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We aim for transparency in our work towards racial equity in the food system. Here is a report, gathered in December 2021, on CISA’s goals and progress. This is not an exhaustive list of every task that could be considered relevant to racial equity — more of an overview of how our work has shifted in recent years.
Build relationships with businesses, organizations, and community members whose constituents and/or leadership represent the cultures and identities of underserved and historically disenfranchised people.
Dedicate staff time for ongoing education and training about the history of racism and its lasting presence in our region.
Be explicit about our aspirational goals and desire to work toward ending systemic racism in our food system.
Internal assessment of organization
Examine how racism and privilege operate within our organization’s walls, come to a deeper understanding of how they frame our decisions and learn how to change that culture.
Internal assessment of programming
Continue the work of researching, developing, and proliferating an analysis of where we will shift our work. Assess our resource distribution to CISA constituents and identify where it can be more equitable.
As part of our commitment to making CISA’s resources more accessible to more people, we have focused on building CISA’s capacity to work with Spanish speaking farmers, farm employees, and expand outreach to customers.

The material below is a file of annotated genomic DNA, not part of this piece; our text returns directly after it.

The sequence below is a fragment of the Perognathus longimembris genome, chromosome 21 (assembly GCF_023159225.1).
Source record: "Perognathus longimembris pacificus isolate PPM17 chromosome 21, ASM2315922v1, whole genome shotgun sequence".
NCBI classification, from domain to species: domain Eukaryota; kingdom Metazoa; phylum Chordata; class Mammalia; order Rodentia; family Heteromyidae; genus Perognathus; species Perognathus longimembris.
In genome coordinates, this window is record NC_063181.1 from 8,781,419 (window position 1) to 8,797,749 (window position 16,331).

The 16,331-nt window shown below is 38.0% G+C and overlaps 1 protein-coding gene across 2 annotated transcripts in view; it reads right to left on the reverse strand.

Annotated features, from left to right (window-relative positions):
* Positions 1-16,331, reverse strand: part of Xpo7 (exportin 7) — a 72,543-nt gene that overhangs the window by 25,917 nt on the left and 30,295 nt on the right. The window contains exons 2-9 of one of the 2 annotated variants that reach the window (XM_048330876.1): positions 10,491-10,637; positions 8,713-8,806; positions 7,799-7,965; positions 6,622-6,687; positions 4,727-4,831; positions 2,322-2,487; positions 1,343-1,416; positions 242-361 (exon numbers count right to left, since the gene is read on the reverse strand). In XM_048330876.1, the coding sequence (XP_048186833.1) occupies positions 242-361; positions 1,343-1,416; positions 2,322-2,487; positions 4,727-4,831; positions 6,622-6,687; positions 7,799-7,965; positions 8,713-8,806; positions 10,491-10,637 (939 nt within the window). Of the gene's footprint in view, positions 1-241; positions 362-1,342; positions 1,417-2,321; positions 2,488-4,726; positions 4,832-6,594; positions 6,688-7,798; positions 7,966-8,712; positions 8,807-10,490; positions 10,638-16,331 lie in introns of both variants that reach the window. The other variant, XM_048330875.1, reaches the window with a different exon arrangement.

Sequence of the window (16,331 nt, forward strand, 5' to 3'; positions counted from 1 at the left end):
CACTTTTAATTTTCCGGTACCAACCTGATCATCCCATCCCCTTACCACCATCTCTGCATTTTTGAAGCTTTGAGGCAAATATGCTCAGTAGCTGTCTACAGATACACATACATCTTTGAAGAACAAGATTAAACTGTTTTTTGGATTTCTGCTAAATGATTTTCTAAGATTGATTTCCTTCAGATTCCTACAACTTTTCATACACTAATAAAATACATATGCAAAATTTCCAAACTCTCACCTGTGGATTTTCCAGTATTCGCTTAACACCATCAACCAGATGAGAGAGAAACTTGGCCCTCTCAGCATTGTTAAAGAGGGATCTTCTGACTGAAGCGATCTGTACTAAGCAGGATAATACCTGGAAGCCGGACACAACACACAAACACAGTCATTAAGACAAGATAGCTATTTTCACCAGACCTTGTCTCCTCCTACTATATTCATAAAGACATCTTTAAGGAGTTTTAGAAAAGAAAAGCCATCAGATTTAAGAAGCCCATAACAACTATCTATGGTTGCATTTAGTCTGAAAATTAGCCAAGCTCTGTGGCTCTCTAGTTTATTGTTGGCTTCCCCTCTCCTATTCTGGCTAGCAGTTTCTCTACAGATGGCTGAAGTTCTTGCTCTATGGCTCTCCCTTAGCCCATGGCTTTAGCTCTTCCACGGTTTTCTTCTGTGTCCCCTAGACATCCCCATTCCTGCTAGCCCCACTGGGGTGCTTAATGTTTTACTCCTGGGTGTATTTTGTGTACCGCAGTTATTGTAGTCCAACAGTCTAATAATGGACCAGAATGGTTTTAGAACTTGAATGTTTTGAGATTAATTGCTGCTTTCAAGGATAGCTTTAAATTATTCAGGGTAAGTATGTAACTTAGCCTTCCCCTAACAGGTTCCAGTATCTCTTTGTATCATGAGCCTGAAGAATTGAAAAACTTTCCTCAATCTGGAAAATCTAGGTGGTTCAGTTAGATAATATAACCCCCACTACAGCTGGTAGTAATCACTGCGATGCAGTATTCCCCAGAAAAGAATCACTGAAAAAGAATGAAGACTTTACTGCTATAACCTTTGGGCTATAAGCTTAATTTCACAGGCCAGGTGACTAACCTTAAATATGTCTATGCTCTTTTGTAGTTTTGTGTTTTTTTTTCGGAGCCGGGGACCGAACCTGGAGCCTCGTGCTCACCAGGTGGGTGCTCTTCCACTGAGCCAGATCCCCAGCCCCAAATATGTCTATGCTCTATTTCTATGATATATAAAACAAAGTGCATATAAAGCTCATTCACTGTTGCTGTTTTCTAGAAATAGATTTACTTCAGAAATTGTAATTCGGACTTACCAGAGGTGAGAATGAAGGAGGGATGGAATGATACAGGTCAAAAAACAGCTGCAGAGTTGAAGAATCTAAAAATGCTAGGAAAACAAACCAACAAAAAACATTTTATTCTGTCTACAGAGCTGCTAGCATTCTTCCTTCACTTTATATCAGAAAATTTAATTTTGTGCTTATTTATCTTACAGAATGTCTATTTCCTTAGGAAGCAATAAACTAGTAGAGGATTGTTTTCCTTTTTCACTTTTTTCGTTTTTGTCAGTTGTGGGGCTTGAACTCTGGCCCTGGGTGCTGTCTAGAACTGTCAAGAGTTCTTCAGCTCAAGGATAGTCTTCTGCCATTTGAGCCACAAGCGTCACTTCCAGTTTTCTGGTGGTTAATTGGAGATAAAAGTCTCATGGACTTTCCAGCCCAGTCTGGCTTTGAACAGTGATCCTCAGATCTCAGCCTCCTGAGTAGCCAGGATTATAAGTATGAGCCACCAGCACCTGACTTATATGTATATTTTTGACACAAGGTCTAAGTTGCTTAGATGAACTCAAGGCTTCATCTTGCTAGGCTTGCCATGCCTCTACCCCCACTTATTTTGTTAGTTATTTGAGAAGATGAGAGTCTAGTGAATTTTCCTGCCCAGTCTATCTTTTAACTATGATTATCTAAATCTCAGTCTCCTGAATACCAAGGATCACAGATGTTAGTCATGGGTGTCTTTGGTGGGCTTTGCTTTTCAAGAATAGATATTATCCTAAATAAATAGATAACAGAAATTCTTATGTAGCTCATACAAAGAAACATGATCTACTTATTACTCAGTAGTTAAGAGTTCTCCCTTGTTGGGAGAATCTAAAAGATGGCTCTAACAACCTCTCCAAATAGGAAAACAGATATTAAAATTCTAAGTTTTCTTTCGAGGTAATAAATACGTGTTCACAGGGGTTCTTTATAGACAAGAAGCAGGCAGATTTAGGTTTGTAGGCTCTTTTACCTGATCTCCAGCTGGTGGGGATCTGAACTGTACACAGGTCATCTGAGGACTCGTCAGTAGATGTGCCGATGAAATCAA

This has included translation of workshop information, Farmers Market outreach, and information about COVID resources and grant opportunities. CISA has also partnered with MA Migrant Education to provide English classes and English tutoring to farmworkers.
CISA staff have increasingly administered two of our flagship programs with an eye towards access and equity.
This includes immense resources and growth in our work with HIP including advocacy at the state level and trainings for market staff in using HIP and creating welcoming spaces. We have developed partnerships with the Springfield Food Policy Council, Hampden County CHIP (Community Health Improvement) network, and other community based organizations. Our next work is to support the voices of people who are most directly impacted by HIP – BIPOC led/owned growers and BIPOC served.
For the Local Hero and technical assistance programs, staff have prioritized outreach and funding for priority farmer groups so that resources aren’t distributed initially to people with tighter relationships or better resources to reach out for support. Some examples include serving as fiscal sponsor for All Farmers and partnering on a USDA grant with Gardening the Community.
Education and training
One way that we have invested in increasing staff understanding and skills related to racial equity is by sending staff to multi-day Undoing Racism trainings.
One example of organizational change: we gave a substantive overhaul to our hiring process over the last several years and changed our job description language and the application process.